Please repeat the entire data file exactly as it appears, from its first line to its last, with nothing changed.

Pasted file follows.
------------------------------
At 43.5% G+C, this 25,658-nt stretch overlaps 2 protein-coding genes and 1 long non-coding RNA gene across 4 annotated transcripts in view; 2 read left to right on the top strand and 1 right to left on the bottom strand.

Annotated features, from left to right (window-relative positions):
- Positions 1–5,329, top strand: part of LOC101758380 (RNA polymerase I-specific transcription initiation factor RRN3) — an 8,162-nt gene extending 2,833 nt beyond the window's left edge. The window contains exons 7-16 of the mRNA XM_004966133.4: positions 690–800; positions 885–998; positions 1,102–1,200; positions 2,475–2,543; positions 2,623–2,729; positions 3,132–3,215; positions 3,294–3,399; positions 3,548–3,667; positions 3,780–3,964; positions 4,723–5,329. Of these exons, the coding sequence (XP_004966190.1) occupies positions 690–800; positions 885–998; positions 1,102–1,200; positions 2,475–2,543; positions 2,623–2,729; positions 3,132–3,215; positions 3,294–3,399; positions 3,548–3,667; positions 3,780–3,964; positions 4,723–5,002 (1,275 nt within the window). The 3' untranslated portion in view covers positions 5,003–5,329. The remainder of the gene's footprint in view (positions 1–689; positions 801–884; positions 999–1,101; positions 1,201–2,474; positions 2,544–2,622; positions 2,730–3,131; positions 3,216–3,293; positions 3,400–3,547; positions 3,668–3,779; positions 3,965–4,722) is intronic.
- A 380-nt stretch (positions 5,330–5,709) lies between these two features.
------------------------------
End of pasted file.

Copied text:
At 43.5% G+C, this 25,658-nt stretch overlaps 2 protein-coding genes and 1 long non-coding RNA gene across 4 annotated transcripts in view; 2 read left to right on the top strand and 1 right to left on the bottom strand.

Annotated features, from left to right (window-relative positions):
- Positions 1–5,329, top strand: part of LOC101758380 (RNA polymerase I-specific transcription initiation factor RRN3) — an 8,162-nt gene extending 2,833 nt beyond the window's left edge. The window contains exons 7-16 of the mRNA XM_004966133.4: positions 690–800; positions 885–998; positions 1,102–1,200; positions 2,475–2,543; positions 2,623–2,729; positions 3,132–3,215; positions 3,294–3,399; positions 3,548–3,667; positions 3,780–3,964; positions 4,723–5,329. Of these exons, the coding sequence (XP_004966190.1) occupies positions 690–800; positions 885–998; positions 1,102–1,200; positions 2,475–2,543; positions 2,623–2,729; positions 3,132–3,215; positions 3,294–3,399; positions 3,548–3,667; positions 3,780–3,964; positions 4,723–5,002 (1,275 nt within the window). The 3' untranslated portion in view covers positions 5,003–5,329. The remainder of the gene's footprint in view (positions 1–689; positions 801–884; positions 999–1,101; positions 1,201–2,474; positions 2,544–2,622; positions 2,730–3,131; positions 3,216–3,293; positions 3,400–3,547; positions 3,668–3,779; positions 3,965–4,722) is intronic.
- A 380-nt stretch (positions 5,330–5,709) lies between these two features.